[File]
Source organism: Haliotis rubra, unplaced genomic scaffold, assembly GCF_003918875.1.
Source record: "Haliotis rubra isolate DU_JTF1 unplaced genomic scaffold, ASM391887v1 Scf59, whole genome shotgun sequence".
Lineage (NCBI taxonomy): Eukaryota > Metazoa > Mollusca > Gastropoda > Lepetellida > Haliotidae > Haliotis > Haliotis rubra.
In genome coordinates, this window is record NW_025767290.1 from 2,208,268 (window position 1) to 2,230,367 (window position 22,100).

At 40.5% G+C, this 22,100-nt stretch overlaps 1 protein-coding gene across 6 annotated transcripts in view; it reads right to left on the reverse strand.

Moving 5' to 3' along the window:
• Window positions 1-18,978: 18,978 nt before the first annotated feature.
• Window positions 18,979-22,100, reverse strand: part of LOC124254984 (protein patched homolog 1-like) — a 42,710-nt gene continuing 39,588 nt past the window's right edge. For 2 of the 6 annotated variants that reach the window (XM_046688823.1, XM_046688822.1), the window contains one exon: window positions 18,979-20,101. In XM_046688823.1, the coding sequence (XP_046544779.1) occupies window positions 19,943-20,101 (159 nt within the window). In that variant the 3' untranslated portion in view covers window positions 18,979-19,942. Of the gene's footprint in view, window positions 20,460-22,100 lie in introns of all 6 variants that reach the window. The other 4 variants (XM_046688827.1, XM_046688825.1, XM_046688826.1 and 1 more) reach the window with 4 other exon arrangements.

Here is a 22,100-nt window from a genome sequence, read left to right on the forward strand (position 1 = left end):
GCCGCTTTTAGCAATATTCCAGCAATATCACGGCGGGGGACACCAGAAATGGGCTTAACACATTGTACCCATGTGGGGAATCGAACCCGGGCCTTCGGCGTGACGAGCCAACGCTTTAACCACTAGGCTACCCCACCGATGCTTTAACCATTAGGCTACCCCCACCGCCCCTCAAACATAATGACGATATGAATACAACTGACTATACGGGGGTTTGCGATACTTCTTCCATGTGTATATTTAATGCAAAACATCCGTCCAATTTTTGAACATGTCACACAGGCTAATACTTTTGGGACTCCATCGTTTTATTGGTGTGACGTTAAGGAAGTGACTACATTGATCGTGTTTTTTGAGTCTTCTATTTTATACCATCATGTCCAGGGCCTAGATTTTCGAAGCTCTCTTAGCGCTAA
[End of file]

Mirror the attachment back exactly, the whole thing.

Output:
Source organism: Haliotis rubra, unplaced genomic scaffold, assembly GCF_003918875.1.
Source record: "Haliotis rubra isolate DU_JTF1 unplaced genomic scaffold, ASM391887v1 Scf59, whole genome shotgun sequence".
Lineage (NCBI taxonomy): Eukaryota > Metazoa > Mollusca > Gastropoda > Lepetellida > Haliotidae > Haliotis > Haliotis rubra.
In genome coordinates, this window is record NW_025767290.1 from 2,208,268 (window position 1) to 2,230,367 (window position 22,100).

At 40.5% G+C, this 22,100-nt stretch overlaps 1 protein-coding gene across 6 annotated transcripts in view; it reads right to left on the reverse strand.

Moving 5' to 3' along the window:
• Window positions 1-18,978: 18,978 nt before the first annotated feature.
• Window positions 18,979-22,100, reverse strand: part of LOC124254984 (protein patched homolog 1-like) — a 42,710-nt gene continuing 39,588 nt past the window's right edge. For 2 of the 6 annotated variants that reach the window (XM_046688823.1, XM_046688822.1), the window contains one exon: window positions 18,979-20,101. In XM_046688823.1, the coding sequence (XP_046544779.1) occupies window positions 19,943-20,101 (159 nt within the window). In that variant the 3' untranslated portion in view covers window positions 18,979-19,942. Of the gene's footprint in view, window positions 20,460-22,100 lie in introns of all 6 variants that reach the window. The other 4 variants (XM_046688827.1, XM_046688825.1, XM_046688826.1 and 1 more) reach the window with 4 other exon arrangements.

Here is a 22,100-nt window from a genome sequence, read left to right on the forward strand (position 1 = left end):
GCCGCTTTTAGCAATATTCCAGCAATATCACGGCGGGGGACACCAGAAATGGGCTTAACACATTGTACCCATGTGGGGAATCGAACCCGGGCCTTCGGCGTGACGAGCCAACGCTTTAACCACTAGGCTACCCCACCGATGCTTTAACCATTAGGCTACCCCCACCGCCCCTCAAACATAATGACGATATGAATACAACTGACTATACGGGGGTTTGCGATACTTCTTCCATGTGTATATTTAATGCAAAACATCCGTCCAATTTTTGAACATGTCACACAGGCTAATACTTTTGGGACTCCATCGTTTTATTGGTGTGACGTTAAGGAAGTGACTACATTGATCGTGTTTTTTGAGTCTTCTATTTTATACCATCATGTCCAGGGCCTAGATTTTCGAAGCTCTCTTAGCGCTAA